PANAMA CITY, Panama — For the 10th anniversary of the Latin American & Caribbean Tyre Expo, organizer Gus Lima was looking forward to moving his tire trade show to the $192 million Amador Convention Center that was scheduled to open in early 2019 in Panama City.
But that was not to be. Construction of the 635,000-sq.-ft. facility remained unfinished as the Expo dates neared, forcing Mr. Lima and his Latin Expo Group L.L.C. to pirouette and return for one more year to the Atlapa Convention Center, where the event's been held since day one.
The decision had little impact on the 2019 show's success, Mr. Lima said.
While several exhibitors pulled out or reduced booth sizes after learning the event would not be located in the new facility, the show opened June 26 to a strong crowd that streamed into the Atlapa Convention Center behind the lead of a Carnival-inspired brass band, salsa dancers and an acrobatic soccer player doing tricks with the ball.
That got the show off and running.
Over the next two-and-half days an estimated 2,500 attendees from 50 countries visited the hall and the trade show's 182 exhibitors, the majority of which were from China.
Mr. Lima, CEO of Miami-based Latin Expo Group L.L.C., said he was pleased with the show's outcome, "because at the beginning of the year we thought that the other convention center would be ready and a lot of people got excited. Then when we had to revert to our Plan B, which was the Atlapa Convention Center, some people were not happy."
But any pre-event negativity quickly vanished as the show began. "I was very happy when I saw the turnout of both the exhibitors and especially the people that went there, the visitors," he said.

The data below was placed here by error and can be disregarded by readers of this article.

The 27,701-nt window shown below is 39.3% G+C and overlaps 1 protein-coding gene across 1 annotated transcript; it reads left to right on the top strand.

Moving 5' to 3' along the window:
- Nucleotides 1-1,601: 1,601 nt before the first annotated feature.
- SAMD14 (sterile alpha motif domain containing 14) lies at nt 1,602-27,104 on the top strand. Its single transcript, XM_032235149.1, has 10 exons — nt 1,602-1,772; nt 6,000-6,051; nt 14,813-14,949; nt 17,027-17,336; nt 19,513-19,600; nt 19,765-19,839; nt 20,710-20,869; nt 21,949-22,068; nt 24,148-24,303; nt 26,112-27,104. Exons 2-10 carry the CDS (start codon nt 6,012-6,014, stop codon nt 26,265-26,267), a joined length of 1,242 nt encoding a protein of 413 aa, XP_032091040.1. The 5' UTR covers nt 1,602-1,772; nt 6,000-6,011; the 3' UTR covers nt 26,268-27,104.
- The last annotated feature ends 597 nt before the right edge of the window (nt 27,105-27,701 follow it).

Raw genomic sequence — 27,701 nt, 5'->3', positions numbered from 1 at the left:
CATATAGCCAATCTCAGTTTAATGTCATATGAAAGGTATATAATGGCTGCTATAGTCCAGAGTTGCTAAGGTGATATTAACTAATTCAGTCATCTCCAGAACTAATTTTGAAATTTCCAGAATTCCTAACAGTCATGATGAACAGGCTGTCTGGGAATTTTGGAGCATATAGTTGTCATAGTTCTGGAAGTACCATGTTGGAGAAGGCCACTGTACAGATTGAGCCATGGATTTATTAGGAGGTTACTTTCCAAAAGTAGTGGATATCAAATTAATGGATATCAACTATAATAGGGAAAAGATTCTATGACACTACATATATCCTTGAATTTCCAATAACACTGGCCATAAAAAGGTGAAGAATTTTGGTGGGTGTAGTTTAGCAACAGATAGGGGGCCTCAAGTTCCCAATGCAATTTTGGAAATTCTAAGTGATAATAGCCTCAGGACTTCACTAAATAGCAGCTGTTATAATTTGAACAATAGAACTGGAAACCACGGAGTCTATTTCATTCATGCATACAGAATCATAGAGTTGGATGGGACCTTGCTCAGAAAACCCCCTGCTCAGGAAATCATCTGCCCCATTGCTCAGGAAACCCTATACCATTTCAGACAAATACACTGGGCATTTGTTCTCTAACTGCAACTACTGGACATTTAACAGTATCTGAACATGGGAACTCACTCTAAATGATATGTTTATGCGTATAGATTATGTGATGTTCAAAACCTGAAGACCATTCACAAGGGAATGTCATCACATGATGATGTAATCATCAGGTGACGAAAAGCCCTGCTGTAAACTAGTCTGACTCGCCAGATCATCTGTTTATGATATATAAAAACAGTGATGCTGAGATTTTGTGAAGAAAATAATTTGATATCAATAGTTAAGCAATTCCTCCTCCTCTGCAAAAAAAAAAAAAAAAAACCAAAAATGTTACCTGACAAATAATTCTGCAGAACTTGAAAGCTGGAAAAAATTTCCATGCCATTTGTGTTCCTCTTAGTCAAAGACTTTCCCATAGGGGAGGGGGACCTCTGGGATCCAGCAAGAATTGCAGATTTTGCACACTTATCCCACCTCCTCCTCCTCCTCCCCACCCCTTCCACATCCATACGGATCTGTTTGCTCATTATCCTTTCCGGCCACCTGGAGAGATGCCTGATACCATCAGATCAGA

Mr. Lima got the idea for a tire trade show in the Caribbean and Latin America region more than 10 years ago, while he was attending a tire show in Shanghai, China. The inspiration came to him, he said, on the day the Obama Administration signed the anti-dumping order for Chinese tires imported into the U.S., causing panic among the Chinese tire makers he was seeing.
Visiting a tire supplier, he mentioned to his female host that he had a friend who has a tire show in Panama for the Latin American market (testing the water with her, as he called it) and asked if she would be interested in buying a booth there.
Her positive response and request for more information was all the encouragement he needed.
Sensing "a great opportunity," he immediately thought of the Atlapa Convention Center in Panama, where lots of international companies do business because of the Panama Canal and the country's free trade zone, "and I knew that it was going to be successful."
He flew to Panama, met with the minister of tourism and the die was cast for 10 years of the Latin Tyre Expo.
The first show was small, with only 30 exhibiting companies and about 250 visitors, and it lost money.
The next year, the numbers doubled and the Expo finished in the black, barely.
Since then "we just flowered from there," Mr. Lima said.
Mr. Lima said despite the slow start he believed the show would be successful.
"You know for all my life, I have been doing business in Latin America," he said. "I'm Cuban so I really understand our culture, the Latin culture. And, also, I've been doing business in China for many years."
Looking ahead to 2020, Mr. Lima expects the Latin American & Caribbean Tyre Expo to move into the new convention center and be combined with another show he produces called the Latin Auto Parts Expo.
The Auto Parts Expo typically attracts 250 exhibitors and about 2,500 attendees, similar numbers to the tire expo.
Together, Mr. Lima sees a bigger trade show resulting from the combination of the 250 auto parts and 182 tire-related exhibitors and an attendance of about 4,000 visitors.
He's also considering adding a retread and tire repair section to attract the many retreading companies in the region.
"I hope that section would be kind of associated with, or co-hosted with, the associations in the United States that are involved in that particular business: repair, training and retreading," he said.
While clearly conscience and proud of the conference's history, Mr. Lima isn't one to reflect on its success. He prefers to look forward.
Asked what he was thinking as the 10th show opened, and people streamed into the show hall, he said, "I was thinking of, how can I make it better and keep it going for the next 10 years. I don't look back. That milestone for me, it wasn't a milestone. For me I was thinking next year, how can I make this better. How can I create a better opportunity for business, for manufacturers and visitors."